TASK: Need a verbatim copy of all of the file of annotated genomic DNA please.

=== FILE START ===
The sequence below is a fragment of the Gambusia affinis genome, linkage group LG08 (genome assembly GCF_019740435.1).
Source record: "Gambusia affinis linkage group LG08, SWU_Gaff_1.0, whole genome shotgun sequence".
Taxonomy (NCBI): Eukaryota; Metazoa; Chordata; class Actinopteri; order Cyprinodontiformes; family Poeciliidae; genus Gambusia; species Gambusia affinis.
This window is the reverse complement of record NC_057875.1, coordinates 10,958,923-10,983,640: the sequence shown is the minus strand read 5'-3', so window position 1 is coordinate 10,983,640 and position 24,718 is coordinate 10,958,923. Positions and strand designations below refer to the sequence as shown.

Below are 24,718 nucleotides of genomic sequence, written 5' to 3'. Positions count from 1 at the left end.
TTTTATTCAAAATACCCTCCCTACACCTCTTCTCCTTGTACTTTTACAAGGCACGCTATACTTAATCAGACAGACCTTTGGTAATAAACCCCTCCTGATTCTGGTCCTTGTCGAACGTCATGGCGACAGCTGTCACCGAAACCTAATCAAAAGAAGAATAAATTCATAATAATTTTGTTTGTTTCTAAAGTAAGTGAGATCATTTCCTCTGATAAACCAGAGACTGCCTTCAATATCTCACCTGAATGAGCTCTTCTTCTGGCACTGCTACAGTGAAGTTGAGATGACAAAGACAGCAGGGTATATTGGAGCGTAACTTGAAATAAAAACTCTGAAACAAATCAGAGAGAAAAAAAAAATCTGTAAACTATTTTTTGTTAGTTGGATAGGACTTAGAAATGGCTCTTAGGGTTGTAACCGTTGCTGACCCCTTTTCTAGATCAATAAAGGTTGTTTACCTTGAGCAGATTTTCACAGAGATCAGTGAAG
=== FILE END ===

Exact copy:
The sequence below is a fragment of the Gambusia affinis genome, linkage group LG08 (genome assembly GCF_019740435.1).
Source record: "Gambusia affinis linkage group LG08, SWU_Gaff_1.0, whole genome shotgun sequence".
Taxonomy (NCBI): Eukaryota; Metazoa; Chordata; class Actinopteri; order Cyprinodontiformes; family Poeciliidae; genus Gambusia; species Gambusia affinis.
This window is the reverse complement of record NC_057875.1, coordinates 10,958,923-10,983,640: the sequence shown is the minus strand read 5'-3', so window position 1 is coordinate 10,983,640 and position 24,718 is coordinate 10,958,923. Positions and strand designations below refer to the sequence as shown.

Below are 24,718 nucleotides of genomic sequence, written 5' to 3'. Positions count from 1 at the left end.
TTTTATTCAAAATACCCTCCCTACACCTCTTCTCCTTGTACTTTTACAAGGCACGCTATACTTAATCAGACAGACCTTTGGTAATAAACCCCTCCTGATTCTGGTCCTTGTCGAACGTCATGGCGACAGCTGTCACCGAAACCTAATCAAAAGAAGAATAAATTCATAATAATTTTGTTTGTTTCTAAAGTAAGTGAGATCATTTCCTCTGATAAACCAGAGACTGCCTTCAATATCTCACCTGAATGAGCTCTTCTTCTGGCACTGCTACAGTGAAGTTGAGATGACAAAGACAGCAGGGTATATTGGAGCGTAACTTGAAATAAAAACTCTGAAACAAATCAGAGAGAAAAAAAAAATCTGTAAACTATTTTTTGTTAGTTGGATAGGACTTAGAAATGGCTCTTAGGGTTGTAACCGTTGCTGACCCCTTTTCTAGATCAATAAAGGTTGTTTACCTTGAGCAGATTTTCACAGAGATCAGTGAAG